While the fact that Elian appears happy and relaxed with his father now seems incontrovertible, the family's attack on the authenticity of the first photographs was hardly surprising, since those images had served as a kind of "happy-ending" counterpoint to a day that began with pictures of heavily armed masked men dragging a terrified boy screaming from his home of almost six months. Juan Miguel's Miami relatives are clearly in no mood to let go of the boy, however, and followed Elian to Washington within hours of his removal from their home, attempting unsuccessfully to gain access to the air base where Juan Miguel Gonzalez and his family have sequestered themselves. The father indicated, through his lawyer, that he and Elian would be prepared to meet the Miami relatives only once emotions have cooled, but judging by Sunday's media conference that's unlikely to be anytime soon.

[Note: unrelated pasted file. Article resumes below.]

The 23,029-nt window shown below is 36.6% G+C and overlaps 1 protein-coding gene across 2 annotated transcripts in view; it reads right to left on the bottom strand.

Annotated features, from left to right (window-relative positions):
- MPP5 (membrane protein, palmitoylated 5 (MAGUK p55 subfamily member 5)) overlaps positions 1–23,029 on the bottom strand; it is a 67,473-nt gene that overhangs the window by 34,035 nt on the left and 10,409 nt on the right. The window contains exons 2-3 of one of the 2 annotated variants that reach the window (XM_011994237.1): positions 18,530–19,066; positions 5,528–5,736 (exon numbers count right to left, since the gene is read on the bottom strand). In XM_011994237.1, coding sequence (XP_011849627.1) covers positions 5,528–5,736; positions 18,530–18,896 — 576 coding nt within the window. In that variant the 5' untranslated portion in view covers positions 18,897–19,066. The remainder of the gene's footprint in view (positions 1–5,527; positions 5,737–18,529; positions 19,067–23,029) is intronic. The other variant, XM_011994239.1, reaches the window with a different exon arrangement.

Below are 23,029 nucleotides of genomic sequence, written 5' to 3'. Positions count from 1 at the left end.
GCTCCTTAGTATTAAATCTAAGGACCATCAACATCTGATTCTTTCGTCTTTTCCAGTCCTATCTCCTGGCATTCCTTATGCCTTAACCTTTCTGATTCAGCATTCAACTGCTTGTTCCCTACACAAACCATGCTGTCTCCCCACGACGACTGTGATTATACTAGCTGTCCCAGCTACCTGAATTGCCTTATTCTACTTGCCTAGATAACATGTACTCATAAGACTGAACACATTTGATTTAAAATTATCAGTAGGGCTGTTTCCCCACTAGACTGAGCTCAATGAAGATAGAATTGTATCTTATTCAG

The Miami family now plan to take their battle onto Capitol Hill, where the Republican leadership has lashed out at the government's handling of the issue and vowed to hold a congressional investigation. But even if Congress becomes embroiled in debating whether Janet Reno was too heavy-handed or whether the Miami family's tactics left her no choice, that discussion ultimately remains a political postmortem that will pertain more to the battle for votes in November than to the future of Elian Gonzalez. Even as an election issue, the fact that millions of American voters were clearly horrified by the enforcement operation may be canceled out by the fact that a majority favored returning the boy to his father. And although Juan Miguel Gonzalez remains legally obliged to wait out his relatives' appeals before returning home to Cuba, without the boy in their house, his Miami relatives' campaign to keep him on these shores is likely to struggle to maintain momentum.